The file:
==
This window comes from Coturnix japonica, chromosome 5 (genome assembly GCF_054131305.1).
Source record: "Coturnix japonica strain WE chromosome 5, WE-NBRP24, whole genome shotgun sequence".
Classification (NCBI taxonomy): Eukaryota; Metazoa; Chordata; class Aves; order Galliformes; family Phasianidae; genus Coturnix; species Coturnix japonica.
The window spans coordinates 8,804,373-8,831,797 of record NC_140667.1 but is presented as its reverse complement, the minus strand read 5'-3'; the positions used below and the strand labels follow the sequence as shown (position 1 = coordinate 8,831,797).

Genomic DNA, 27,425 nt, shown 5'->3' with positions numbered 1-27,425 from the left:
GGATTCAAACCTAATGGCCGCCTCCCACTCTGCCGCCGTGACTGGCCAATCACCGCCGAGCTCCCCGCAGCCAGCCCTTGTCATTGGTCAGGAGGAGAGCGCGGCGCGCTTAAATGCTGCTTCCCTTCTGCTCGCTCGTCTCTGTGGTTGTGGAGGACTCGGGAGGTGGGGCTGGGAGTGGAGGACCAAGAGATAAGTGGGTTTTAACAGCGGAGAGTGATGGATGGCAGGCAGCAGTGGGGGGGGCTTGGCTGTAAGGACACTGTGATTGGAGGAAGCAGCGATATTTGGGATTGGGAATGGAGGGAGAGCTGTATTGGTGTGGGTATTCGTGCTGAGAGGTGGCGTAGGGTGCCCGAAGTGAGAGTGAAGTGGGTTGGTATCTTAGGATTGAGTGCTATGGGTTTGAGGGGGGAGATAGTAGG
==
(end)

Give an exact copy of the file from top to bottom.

This window comes from Coturnix japonica, chromosome 5 (genome assembly GCF_054131305.1).
Source record: "Coturnix japonica strain WE chromosome 5, WE-NBRP24, whole genome shotgun sequence".
Classification (NCBI taxonomy): Eukaryota; Metazoa; Chordata; class Aves; order Galliformes; family Phasianidae; genus Coturnix; species Coturnix japonica.
The window spans coordinates 8,804,373-8,831,797 of record NC_140667.1 but is presented as its reverse complement, the minus strand read 5'-3'; the positions used below and the strand labels follow the sequence as shown (position 1 = coordinate 8,831,797).

Genomic DNA, 27,425 nt, shown 5'->3' with positions numbered 1-27,425 from the left:
GGATTCAAACCTAATGGCCGCCTCCCACTCTGCCGCCGTGACTGGCCAATCACCGCCGAGCTCCCCGCAGCCAGCCCTTGTCATTGGTCAGGAGGAGAGCGCGGCGCGCTTAAATGCTGCTTCCCTTCTGCTCGCTCGTCTCTGTGGTTGTGGAGGACTCGGGAGGTGGGGCTGGGAGTGGAGGACCAAGAGATAAGTGGGTTTTAACAGCGGAGAGTGATGGATGGCAGGCAGCAGTGGGGGGGGCTTGGCTGTAAGGACACTGTGATTGGAGGAAGCAGCGATATTTGGGATTGGGAATGGAGGGAGAGCTGTATTGGTGTGGGTATTCGTGCTGAGAGGTGGCGTAGGGTGCCCGAAGTGAGAGTGAAGTGGGTTGGTATCTTAGGATTGAGTGCTATGGGTTTGAGGGGGGAGATAGTAGG